Straight from lunch to the hairdresser's.  Yesterday I tried to tell Ian that is was perfectly possible to have a treat which was not foodbased, although I would admit that, as a family of cooks and food lovers, a meal out, a piece of cake, a slice of homemade bread are the things that spring to mind when thinking about treats.  With all foodie treats off limits, I decided that I would divert myself with a change of hair colour.  My lovely hairdresser was slightly bemused at first but soon became very engaged with the idea.  So here I am with much blonder hair than usual illuminated here and there by pinky purple streaks in the lower layer.  I really like it.


I arrived home famished (in the spoilt Western sense of the word I know).  Evening meal was the remains of yesterday's vegetable curry and rice.  It was fine although once again I feel as if I have not eaten quite enough.  That is odd because I think my hunger is satieted.  It is the absence of variety which is making feel like I need or want something else.

I am planning to make up some very thick salted porridge tomorrow and have a go at frying small slices of it to produce something a bit like a rice cake.  Well that is the outcome in my imagination!  It may simply produce fried porridge which is a totally disgusting idea.  I am finding that the texture of all the meals I have eaten so far is very soft and similar and would love to find a way of having something with more crunch without consuming the only carrot I have left!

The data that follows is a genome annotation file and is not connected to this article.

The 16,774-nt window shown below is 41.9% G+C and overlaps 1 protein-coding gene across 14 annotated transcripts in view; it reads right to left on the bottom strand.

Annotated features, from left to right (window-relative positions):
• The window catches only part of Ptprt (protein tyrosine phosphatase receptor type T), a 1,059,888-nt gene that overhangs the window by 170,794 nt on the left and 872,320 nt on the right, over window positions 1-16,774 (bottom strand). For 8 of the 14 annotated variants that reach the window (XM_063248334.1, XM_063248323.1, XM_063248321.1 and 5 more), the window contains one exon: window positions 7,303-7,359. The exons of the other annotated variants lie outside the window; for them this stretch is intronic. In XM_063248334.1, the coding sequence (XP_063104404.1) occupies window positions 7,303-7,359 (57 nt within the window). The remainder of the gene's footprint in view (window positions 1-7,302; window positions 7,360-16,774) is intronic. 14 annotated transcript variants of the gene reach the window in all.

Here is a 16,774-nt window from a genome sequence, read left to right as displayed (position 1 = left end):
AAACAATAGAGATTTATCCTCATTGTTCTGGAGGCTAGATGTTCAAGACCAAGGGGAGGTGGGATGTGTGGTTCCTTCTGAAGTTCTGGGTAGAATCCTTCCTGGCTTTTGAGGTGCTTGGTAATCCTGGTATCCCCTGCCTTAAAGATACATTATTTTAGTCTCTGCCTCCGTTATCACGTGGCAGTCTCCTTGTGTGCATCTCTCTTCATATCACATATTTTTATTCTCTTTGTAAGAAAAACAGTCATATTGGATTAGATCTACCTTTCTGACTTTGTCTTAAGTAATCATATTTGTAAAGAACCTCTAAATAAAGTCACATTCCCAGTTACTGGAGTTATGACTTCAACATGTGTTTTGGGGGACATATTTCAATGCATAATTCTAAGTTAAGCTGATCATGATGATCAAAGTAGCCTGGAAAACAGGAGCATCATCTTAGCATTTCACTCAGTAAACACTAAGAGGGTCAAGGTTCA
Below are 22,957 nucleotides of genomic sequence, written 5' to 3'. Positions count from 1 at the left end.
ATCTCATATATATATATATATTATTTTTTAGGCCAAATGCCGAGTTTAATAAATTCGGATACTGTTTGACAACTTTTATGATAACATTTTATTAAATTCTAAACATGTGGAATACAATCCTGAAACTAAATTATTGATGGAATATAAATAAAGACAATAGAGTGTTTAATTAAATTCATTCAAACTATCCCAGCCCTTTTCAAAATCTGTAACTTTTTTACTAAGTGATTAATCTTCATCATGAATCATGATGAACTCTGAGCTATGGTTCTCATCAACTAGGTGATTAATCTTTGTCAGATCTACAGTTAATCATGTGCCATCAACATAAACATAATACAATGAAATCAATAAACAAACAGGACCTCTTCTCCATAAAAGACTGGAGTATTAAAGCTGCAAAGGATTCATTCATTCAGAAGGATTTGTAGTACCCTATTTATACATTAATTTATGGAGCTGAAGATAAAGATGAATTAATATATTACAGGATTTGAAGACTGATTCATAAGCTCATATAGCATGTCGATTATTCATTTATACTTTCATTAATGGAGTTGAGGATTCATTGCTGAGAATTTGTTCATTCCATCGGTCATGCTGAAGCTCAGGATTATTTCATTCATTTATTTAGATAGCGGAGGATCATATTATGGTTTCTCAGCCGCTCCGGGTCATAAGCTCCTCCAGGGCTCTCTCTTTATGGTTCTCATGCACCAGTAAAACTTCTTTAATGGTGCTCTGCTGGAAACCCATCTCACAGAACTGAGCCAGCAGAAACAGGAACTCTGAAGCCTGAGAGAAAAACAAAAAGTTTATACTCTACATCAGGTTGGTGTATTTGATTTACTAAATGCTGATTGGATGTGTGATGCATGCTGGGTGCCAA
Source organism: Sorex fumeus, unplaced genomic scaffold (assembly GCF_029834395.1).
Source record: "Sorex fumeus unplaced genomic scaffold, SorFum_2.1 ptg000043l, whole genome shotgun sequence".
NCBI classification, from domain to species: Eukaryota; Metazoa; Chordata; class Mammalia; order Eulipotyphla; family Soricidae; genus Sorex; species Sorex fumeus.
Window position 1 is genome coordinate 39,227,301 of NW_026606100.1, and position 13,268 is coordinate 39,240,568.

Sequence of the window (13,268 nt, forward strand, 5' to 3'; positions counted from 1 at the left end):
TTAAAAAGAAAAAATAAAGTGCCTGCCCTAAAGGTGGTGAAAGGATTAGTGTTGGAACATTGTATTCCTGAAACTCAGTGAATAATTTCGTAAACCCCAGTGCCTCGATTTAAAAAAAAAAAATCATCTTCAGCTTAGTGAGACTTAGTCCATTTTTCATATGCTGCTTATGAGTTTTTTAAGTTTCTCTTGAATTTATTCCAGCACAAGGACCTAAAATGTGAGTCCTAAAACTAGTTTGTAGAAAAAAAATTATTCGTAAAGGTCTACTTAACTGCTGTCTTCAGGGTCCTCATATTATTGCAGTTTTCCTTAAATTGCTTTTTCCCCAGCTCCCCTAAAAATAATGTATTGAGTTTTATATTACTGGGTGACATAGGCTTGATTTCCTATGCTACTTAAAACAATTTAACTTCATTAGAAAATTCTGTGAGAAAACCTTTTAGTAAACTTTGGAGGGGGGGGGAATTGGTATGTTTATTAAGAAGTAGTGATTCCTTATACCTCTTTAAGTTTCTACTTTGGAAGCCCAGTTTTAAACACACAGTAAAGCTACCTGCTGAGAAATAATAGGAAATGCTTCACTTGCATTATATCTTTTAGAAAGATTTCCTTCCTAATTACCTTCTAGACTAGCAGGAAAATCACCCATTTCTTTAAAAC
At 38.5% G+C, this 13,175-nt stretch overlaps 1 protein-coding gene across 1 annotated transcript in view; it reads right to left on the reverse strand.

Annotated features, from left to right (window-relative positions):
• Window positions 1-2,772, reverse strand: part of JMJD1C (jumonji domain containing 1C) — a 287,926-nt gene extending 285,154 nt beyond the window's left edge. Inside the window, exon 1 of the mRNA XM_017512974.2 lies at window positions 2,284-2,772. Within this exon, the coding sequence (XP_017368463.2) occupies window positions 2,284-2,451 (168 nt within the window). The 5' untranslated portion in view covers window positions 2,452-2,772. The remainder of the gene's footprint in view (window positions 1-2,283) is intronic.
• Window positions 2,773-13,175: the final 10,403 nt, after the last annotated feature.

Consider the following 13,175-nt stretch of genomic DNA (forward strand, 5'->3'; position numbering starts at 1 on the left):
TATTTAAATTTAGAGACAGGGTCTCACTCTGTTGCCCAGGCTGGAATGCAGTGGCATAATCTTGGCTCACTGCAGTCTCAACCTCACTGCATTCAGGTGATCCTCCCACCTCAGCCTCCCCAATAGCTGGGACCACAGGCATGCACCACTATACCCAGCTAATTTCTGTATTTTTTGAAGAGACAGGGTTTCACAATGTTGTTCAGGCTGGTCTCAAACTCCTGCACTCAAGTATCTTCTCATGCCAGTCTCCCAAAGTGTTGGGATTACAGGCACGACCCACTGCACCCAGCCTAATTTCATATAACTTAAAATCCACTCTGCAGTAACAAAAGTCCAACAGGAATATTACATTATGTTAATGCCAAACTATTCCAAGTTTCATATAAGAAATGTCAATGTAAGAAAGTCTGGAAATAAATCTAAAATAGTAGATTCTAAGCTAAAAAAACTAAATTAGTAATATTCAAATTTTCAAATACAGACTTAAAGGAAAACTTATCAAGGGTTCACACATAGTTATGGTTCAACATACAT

Once again I will need to get through the evening without a glass of wine and some cheese.  Well I did it last night so I must be able to do it again and Ian is abandoning wine and cheese for the week (although otherwise he is eating normally) as a gesture of support.  That is a real help.  I am not sure I could resist the urge to join in if I saw him with a glass of red and some crackers and Stilton.

I will add a bit to this at the end of the evening but so far, so good.  Well the end of the day was harder today.  I really fancied a glass of wine and had to go and have a bath to distract myself.  Followed this up with two sticks of celery and a glass of water.  And so to bed...